Windows command line: assoc and ftype

I never knew these commands even existed, I always just want to the registry. I wonder which versions of Windows they shipped with, I only have 10 available to test here.

assoc

Displays or modifies file extension associations

ASSOC [.ext[=[fileType]]]

  .ext      Specifies the file extension to associate the file type with
  fileType  Specifies the file type to associate with the file extension

Type ASSOC without parameters to display the current file associations.
If ASSOC is invoked with just a file extension, it displays the current
file association for that file extension.  Specify nothing for the file
type and the command will delete the association for the file extension.

ftype

Displays or modifies file types used in file extension associations

FTYPE [fileType[=[openCommandString]]]

  fileType  Specifies the file type to examine or change
  openCommandString Specifies the open command to use when launching files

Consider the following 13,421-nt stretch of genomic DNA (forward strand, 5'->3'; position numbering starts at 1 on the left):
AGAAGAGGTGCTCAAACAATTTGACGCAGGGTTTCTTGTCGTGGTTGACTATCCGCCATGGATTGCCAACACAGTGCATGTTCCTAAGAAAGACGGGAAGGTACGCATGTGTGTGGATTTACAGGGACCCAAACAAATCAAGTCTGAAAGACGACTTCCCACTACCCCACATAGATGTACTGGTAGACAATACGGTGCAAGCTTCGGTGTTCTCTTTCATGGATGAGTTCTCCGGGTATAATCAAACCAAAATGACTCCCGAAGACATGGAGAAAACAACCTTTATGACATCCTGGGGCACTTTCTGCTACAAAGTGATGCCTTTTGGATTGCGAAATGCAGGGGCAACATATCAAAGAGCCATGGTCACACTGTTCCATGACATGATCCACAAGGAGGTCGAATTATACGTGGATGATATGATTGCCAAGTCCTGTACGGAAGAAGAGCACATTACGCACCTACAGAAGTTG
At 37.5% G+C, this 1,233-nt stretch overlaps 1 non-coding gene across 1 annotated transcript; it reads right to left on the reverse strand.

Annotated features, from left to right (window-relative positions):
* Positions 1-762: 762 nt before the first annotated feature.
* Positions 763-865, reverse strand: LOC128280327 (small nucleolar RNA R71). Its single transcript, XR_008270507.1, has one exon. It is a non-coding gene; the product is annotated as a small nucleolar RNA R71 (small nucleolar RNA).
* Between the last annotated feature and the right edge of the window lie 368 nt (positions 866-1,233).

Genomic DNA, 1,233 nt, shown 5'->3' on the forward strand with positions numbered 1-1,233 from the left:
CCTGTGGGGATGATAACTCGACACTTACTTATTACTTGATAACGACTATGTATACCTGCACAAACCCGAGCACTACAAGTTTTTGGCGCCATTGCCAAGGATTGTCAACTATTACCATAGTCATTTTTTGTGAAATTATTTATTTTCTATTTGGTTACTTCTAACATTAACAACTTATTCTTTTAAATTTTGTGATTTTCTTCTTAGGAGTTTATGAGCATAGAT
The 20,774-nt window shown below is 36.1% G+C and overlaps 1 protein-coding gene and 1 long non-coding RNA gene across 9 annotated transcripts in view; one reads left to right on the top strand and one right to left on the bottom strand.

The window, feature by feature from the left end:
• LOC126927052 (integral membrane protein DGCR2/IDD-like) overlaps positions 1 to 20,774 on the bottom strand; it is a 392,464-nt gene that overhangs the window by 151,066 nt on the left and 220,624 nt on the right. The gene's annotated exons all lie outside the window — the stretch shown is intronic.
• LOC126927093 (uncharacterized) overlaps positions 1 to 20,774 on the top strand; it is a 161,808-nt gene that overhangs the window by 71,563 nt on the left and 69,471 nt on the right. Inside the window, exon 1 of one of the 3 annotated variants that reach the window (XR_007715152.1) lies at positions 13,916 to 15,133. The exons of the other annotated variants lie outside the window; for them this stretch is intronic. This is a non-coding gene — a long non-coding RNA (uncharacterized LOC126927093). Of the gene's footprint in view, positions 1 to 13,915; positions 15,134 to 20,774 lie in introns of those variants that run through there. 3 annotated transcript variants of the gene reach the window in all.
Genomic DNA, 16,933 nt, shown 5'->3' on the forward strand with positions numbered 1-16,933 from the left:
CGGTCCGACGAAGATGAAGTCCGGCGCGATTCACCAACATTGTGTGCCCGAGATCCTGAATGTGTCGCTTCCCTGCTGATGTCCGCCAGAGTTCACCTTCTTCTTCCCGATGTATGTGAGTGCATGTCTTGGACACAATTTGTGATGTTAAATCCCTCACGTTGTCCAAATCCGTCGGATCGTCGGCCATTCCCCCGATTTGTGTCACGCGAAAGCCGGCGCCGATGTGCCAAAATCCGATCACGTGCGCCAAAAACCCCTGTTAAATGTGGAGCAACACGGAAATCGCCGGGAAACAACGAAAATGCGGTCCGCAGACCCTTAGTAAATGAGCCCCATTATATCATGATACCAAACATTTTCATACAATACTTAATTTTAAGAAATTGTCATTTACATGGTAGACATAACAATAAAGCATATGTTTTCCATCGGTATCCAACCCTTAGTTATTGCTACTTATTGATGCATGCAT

of this type.

Type FTYPE without parameters to display the current file types that
have open command strings defined.  FTYPE is invoked with just a file
type, it displays the current open command string for that file type.
Specify nothing for the open command string and the FTYPE command will
delete the open command string for the file type.  Within an open
command string %0 or %1 are substituted with the file name being
launched through the assocation.  %* gets all the parameters and %2
gets the 1st parameter, %3 the second, etc.  %~n gets all the remaining
parameters starting with the nth parameter, where n may be between 2 and 9,
inclusive.  For example:

    ASSOC .pl=PerlScript
    FTYPE PerlScript=perl.exe %1 %*

would allow you to invoke a Perl script as follows:

    script.pl 1 2 3

If you want to eliminate the need to type the extensions, then do the
following:

    set PATHEXT=.pl;%PATHEXT%

and the script could be invoked as follows:

    script 1 2 3

Usage

So for the PDF extension you can query using assoc .pdf which returns .pdf=AcroExch.Document. Then you can take that file type and run ftype AcroExch.Document which gives you AcroExch.Document="C:\Program Files (x86)\Adobe\Acrobat 10.0\Acrobat\Acrobat.exe" "%1".

>assoc .pdf
.pdf=AcroExch.Document

>ftype AcroExch.Document
AcroExch.Document="C:\Program Files (x86)\Adobe\Acrobat 10.0\Acrobat\Acrobat.exe" "%1"

(I still remember parts of my autoexec.bat and config.sys days so I changed my prompt using prompt $g.)